Installing Oil Catch Can - 2000 Mustang V6


I was doing my catch can install today and ran into a problem. I have the catch can mounted after making a special mount for it, but I cannot pull the PCV hose from the crankcase. Is there a trick to doing this?


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Completed this project this morning. Here is what I did.

From doing some house electrical work before involving the installation of several electrical boxes attached together for multiple switches/plugs, I had saved the extra sides (one extra side from each combination of two boxes). I took one of those steel box sides, cut a piece off of it with a hack saw, bent it on my vice to lower the top of the oil catch can to allow the hood to close, drilled a couple of holes to mount the oil catch can bracket to, and used an existing hole to mount it on the side of the vehicle. I secured the small bracket that came with the oil catch can to the bracket I just made with small bolts and nuts that I had laying around, attached and tightened the spigots that came with the oil catch can, and then took out one of the sheet metal screws along the underside of the edge of the hood inserted the bracket there and put the screw back to hold everything together.

At this point, I ran into the issue I posted about above. This morning, I went to finish the job. Since no one provided any suggestions, I looked at how the replacement PCV hoses look and decided I had to pry out the old hose. So I took a small slot screwdriver and went to work. It took a little prying, but after a short while I was able to move the connection slightly so I kept tugging and prying until it came loose. After 19 years of sitting there untouched, I suppose it got a little too well attached. Anyways I was able to get the hose off. So I then took a piece of light colored hose that I had laying around from an installation of a hot spa that I had done years ago, cut a piece off of that and used it to connect the the catch can inlet to the spigot on the engine camshaft. The old PCV tube was bent to a certain shape to fit the direct connection, so when I tried to bend it to fit the new connection, the darn thing snapped. It turned out it was not rubber at all, just a plastic tube with rubber ends! So I took my hack saw to the plastic tube that was quite brittle after these years and cut off the ends leaving small lengths of the plastic tube for the new connection thus saving the rubber ends, which still look good. The PCV valve itself seems fine and it is clean so I left that. I then cut a short piece of black rubber hose from a length I had laying around from an old clothes washer water connection and attached that to the ends of the old PCV valve tube. All hose connections are attached with stainless steel screw to tighten brackets for a tight fit. See photos.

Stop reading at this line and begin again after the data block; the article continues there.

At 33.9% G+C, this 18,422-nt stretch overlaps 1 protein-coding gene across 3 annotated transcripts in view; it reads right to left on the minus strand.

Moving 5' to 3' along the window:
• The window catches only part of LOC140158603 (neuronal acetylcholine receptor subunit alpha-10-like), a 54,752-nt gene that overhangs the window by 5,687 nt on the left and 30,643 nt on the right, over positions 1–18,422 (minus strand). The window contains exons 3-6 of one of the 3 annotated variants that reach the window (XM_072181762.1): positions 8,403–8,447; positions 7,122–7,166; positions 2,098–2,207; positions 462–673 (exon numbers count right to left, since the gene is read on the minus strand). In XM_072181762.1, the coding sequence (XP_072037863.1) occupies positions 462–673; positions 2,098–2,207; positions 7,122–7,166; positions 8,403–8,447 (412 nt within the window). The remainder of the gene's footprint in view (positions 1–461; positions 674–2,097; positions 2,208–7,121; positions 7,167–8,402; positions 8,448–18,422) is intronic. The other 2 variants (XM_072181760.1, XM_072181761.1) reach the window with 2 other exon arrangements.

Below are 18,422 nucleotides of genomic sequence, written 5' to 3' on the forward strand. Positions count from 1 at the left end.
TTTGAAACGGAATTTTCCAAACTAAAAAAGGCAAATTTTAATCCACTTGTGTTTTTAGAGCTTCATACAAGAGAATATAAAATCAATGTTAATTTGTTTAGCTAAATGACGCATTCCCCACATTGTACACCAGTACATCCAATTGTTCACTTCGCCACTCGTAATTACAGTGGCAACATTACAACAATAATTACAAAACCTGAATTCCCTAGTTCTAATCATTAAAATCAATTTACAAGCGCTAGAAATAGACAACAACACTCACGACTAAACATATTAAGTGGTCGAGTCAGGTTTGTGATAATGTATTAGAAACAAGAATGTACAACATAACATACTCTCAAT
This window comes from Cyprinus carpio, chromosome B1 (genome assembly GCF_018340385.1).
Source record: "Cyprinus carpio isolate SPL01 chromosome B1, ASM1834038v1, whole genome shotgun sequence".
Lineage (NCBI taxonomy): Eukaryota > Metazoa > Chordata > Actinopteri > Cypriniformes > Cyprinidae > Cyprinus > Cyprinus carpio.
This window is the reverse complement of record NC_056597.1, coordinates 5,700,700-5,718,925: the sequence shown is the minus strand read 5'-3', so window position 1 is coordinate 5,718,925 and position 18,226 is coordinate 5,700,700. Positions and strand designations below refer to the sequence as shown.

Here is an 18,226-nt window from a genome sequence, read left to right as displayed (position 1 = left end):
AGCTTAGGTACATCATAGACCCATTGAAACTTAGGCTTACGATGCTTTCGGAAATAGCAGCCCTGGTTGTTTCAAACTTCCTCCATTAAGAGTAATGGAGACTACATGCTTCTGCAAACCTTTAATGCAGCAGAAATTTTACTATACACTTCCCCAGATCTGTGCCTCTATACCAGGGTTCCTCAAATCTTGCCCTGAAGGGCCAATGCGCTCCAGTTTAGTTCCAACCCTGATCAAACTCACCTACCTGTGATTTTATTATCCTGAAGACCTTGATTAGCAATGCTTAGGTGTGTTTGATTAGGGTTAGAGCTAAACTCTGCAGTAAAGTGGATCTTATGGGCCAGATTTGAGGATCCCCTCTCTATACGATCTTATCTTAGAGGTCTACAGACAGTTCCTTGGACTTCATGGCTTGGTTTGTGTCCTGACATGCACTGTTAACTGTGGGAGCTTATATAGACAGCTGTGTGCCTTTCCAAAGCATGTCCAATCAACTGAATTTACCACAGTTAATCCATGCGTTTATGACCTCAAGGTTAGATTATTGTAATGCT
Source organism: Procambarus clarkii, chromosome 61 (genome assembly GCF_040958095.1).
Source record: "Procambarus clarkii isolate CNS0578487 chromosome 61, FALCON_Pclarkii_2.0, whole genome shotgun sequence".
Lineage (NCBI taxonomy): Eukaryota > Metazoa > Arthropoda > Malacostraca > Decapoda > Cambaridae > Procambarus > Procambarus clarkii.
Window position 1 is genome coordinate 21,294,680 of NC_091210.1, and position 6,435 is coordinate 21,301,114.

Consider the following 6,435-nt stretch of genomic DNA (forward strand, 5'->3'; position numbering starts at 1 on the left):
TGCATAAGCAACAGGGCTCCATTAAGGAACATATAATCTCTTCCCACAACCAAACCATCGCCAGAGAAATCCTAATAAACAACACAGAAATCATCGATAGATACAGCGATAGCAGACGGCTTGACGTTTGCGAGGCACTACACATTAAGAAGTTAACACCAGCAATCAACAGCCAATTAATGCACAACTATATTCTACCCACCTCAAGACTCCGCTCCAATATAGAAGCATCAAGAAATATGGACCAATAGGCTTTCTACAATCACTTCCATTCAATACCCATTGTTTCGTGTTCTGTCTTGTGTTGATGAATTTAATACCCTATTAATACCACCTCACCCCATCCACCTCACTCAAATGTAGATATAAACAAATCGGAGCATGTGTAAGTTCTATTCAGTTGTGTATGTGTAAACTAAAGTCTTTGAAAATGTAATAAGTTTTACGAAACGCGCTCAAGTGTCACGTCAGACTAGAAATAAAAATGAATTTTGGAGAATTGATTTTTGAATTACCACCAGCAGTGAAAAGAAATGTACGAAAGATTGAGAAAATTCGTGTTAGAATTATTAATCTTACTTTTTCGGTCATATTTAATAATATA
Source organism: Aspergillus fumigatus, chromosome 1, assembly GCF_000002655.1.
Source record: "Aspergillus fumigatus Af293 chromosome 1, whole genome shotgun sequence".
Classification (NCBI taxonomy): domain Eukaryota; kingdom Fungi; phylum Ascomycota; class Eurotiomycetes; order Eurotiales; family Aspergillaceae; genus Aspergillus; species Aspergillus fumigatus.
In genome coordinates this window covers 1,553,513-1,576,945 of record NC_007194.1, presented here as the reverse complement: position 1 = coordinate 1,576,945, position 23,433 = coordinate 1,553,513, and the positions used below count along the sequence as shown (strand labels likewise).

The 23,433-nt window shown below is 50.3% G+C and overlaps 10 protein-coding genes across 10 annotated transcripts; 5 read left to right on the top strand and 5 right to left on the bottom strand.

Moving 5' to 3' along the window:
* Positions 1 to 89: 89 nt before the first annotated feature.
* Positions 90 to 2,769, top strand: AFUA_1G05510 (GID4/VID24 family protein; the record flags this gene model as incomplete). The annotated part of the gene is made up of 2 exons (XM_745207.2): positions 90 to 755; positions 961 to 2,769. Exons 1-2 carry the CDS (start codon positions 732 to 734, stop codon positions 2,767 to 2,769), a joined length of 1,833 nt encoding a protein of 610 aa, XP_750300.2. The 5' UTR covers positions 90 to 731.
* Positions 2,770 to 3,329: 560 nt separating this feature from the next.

The oil catch can I used is similar to the expensive ones sold by American Muscle, but at a cost of about US$30 from an AliExpress vendor. It is made of aluminum with a baffle and filter, with a thread-on bottom for emptying at oil change time.

Hopefully this will solve the knocking I have been experiencing for some time with this car (and many others do that as well) caused by all the crap that accumulates in the engine's intake due to contaminants entering the engine from the crankcase with the positive crankcase ventilation system (to protect the environment and mess up the engine!). I may still have to apply a can of seafoam spray to cleanse out the accumulated sludge that accumulated over the years and about 120,000 miles.

I hope this is of help to anyone contemplating doing this mod to their new edge mustang V6.



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Just as a note, if there is no baffle in the can, it won't be as efficient.

Here is mine, $25.00 on eBay:

Has in inlet, and outlet side, the inlet side has the baffle.


You don't use the VENT, it comes capped.

Put stainless mesh in the baffle:

You need the baffle to strain the oil from the vapor. Without it, you still
get oil through the PCV line. No matter what, you are getting some, but
you want all the help you can get.